Colour gallstones. These dark brown or black stones may form when your bile contains an excessive quantity of bilirubin.

Risk Factors

The following elements may increase your risk of gallstones:

  • Being a woman
  • Being a Native American and older than 40
  • Being overweight or obese 
  • Being a Hispanic of Mexican descent
  • Being inactive
  • Eating a lot of fat while pregnant
  • Consuming a diet rich in cholesterol
  • Eating a diet low in fibre
  • Having gallstones run in the family as a medical condition
  • Being a diabetic
  • Having blood conditions like sickle cell anaemia or leukaemia
  • Weight loss that happens quickly
  • Taking estrogen-containing medications, such as those used for hormone therapy or oral contraceptives
  • Experiencing liver disease


Gallstones may not show any symptoms at all. The following indications and symptoms could appear as a result of a gallstone blocking a duct:

  • Upper right abdominal region pain that develops suddenly and quickly
  • Immediately below your breastbone, in the middle of your abdomen, there is a sharp, swiftly escalating pain.
  • Between your shoulder blades, backache
  • Your right shoulder hurts
  • Nausea or diarrhoea
  • Pain from gallstones might continue for a few minutes to several hours.


The likelihood of developing gallstones is lower if you:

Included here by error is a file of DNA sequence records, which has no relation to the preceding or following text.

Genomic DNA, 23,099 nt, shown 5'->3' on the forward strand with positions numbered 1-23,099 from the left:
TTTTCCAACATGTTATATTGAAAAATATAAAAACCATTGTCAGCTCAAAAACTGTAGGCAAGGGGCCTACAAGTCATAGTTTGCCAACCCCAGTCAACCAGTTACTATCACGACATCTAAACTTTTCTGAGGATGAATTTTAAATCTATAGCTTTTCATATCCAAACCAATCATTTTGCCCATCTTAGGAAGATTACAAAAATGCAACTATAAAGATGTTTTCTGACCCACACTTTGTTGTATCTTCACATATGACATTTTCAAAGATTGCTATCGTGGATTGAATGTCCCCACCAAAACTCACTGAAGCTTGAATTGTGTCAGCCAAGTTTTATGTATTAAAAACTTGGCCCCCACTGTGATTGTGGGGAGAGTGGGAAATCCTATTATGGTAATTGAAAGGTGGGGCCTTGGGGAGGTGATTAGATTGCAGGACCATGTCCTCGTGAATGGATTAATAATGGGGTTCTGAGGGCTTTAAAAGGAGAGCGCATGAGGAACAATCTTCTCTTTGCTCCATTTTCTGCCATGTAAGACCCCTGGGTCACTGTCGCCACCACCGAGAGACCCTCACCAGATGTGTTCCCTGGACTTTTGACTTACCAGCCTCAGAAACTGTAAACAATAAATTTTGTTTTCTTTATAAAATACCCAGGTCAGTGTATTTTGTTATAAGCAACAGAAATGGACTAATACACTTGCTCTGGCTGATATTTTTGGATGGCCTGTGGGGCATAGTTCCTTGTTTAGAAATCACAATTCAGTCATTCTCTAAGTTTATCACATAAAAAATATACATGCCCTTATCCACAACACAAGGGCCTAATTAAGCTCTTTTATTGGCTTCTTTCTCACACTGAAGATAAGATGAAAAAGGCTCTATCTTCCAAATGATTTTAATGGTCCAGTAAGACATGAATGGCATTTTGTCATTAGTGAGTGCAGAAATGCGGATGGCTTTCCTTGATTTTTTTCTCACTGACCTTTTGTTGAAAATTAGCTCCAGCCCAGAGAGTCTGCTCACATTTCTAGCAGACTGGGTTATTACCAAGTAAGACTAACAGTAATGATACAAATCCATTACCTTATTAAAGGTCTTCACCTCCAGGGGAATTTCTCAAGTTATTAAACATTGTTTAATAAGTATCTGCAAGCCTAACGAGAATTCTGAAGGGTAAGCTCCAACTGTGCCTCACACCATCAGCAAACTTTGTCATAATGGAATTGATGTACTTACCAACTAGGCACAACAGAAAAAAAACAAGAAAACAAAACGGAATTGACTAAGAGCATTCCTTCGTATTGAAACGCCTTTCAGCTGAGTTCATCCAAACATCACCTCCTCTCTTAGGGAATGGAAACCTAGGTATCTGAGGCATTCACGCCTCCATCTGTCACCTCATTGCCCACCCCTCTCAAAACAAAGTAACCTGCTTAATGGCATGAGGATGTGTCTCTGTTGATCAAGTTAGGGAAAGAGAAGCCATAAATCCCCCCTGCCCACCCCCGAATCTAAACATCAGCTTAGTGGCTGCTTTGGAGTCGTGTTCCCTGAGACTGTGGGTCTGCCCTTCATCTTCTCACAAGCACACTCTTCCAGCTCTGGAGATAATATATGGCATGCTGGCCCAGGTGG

Avoid skipping meals. Consider eating at the same time each day. Fasting or skipping meals both raise the risk of gallstones.

Slowly lose weight. Go slowly if you need to lose weight. Rapid weight reduction might increase the risk of gallstones. Aim for weekly weight loss of 1 to 2 pounds (0.5 to 1 kilogramme).

Eat more foods high in fibre. Increase your intake of fibre-rich foods like fruits, vegetables, and whole grains.

Keep a healthy weight. Overweight and obese individuals are more prone to developing gallstones. You may strive toward reaching a healthy weight by consuming fewer calories and exercising more. As soon as you reach a healthy weight, by sticking to a balanced diet and regular exercise, try to maintain that weight.

Most people with gallstones who do not exhibit any symptoms will not ever require medical attention. Your symptoms and the findings of any diagnostic testing will be used by your doctor to decide if treatment for gallstones is necessary.